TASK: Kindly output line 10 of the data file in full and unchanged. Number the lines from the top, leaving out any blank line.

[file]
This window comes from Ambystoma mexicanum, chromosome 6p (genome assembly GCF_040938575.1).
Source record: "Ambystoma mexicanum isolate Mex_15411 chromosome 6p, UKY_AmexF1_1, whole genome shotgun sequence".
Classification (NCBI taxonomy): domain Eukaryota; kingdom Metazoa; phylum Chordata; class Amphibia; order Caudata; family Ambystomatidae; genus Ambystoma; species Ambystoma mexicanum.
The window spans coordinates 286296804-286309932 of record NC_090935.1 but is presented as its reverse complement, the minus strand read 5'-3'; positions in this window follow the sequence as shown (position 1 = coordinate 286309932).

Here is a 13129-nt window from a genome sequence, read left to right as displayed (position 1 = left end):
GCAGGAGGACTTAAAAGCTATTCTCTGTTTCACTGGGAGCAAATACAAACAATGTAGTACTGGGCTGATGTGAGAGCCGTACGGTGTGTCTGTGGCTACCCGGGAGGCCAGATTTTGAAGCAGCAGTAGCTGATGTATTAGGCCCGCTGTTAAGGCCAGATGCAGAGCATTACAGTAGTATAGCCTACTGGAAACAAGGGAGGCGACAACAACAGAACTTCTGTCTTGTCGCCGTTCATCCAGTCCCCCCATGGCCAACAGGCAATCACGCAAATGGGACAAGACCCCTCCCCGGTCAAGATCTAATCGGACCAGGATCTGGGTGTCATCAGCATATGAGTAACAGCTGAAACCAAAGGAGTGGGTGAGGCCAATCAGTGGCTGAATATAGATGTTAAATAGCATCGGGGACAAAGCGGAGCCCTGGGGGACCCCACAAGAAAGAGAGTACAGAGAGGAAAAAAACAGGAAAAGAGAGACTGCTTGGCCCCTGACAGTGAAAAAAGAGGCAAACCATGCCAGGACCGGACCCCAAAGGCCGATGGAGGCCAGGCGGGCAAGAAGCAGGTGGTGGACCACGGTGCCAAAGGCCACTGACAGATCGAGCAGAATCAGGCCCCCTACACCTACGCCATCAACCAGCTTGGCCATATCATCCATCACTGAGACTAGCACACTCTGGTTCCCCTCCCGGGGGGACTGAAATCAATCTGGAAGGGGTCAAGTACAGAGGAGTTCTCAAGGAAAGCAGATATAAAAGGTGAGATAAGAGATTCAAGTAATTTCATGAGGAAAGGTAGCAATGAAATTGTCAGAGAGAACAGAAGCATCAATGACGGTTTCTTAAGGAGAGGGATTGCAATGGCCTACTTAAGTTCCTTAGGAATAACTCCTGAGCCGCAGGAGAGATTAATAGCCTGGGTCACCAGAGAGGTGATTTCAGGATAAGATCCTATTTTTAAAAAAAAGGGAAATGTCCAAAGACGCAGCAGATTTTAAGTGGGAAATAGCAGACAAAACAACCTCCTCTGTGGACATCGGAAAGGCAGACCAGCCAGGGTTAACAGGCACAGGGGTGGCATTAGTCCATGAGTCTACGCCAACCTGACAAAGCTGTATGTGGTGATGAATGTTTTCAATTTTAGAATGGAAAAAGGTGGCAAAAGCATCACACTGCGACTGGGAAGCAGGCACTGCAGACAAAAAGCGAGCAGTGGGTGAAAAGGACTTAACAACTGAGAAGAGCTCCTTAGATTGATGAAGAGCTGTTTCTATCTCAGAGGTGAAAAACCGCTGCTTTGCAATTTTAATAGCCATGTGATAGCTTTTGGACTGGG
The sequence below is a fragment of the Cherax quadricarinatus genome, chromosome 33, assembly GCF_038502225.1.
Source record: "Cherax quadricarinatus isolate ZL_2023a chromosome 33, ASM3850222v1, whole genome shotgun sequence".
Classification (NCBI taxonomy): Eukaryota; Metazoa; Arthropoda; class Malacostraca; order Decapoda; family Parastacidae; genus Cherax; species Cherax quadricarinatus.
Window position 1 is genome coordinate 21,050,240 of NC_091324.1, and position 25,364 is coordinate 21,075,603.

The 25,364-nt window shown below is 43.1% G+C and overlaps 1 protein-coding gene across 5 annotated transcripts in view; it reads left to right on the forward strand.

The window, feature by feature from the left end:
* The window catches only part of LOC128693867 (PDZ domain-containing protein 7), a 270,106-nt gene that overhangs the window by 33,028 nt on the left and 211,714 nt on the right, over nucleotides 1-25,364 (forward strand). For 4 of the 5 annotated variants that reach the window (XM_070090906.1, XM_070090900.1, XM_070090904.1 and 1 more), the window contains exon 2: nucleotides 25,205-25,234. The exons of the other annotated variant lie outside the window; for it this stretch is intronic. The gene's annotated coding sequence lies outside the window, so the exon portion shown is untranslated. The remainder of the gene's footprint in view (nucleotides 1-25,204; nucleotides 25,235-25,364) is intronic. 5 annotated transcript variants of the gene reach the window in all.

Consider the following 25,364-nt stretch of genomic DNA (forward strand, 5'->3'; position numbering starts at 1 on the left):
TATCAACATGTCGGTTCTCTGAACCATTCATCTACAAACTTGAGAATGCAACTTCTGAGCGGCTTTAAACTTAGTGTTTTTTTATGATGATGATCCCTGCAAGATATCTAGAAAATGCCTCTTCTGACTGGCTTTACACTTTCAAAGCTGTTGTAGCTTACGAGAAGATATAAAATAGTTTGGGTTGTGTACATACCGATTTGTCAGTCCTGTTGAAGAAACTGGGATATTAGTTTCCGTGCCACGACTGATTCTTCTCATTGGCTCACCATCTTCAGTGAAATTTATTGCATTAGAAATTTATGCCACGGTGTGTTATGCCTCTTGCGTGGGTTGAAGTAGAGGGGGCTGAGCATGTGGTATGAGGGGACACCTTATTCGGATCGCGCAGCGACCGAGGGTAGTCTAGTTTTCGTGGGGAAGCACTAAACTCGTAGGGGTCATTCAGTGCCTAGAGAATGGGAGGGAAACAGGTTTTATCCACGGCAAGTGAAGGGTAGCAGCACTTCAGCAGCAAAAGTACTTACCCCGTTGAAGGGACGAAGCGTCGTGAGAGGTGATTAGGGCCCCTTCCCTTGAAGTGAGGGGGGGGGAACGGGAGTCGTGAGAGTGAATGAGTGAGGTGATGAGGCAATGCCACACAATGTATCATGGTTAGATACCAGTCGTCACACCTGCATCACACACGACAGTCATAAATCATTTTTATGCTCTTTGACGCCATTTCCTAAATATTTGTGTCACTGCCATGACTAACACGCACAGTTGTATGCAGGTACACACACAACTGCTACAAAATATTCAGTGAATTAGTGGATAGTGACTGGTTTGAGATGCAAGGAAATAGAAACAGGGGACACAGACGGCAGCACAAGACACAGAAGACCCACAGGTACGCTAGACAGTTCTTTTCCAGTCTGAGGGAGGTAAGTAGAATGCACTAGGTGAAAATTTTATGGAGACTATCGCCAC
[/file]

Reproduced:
Window position 1 is genome coordinate 21,050,240 of NC_091324.1, and position 25,364 is coordinate 21,075,603.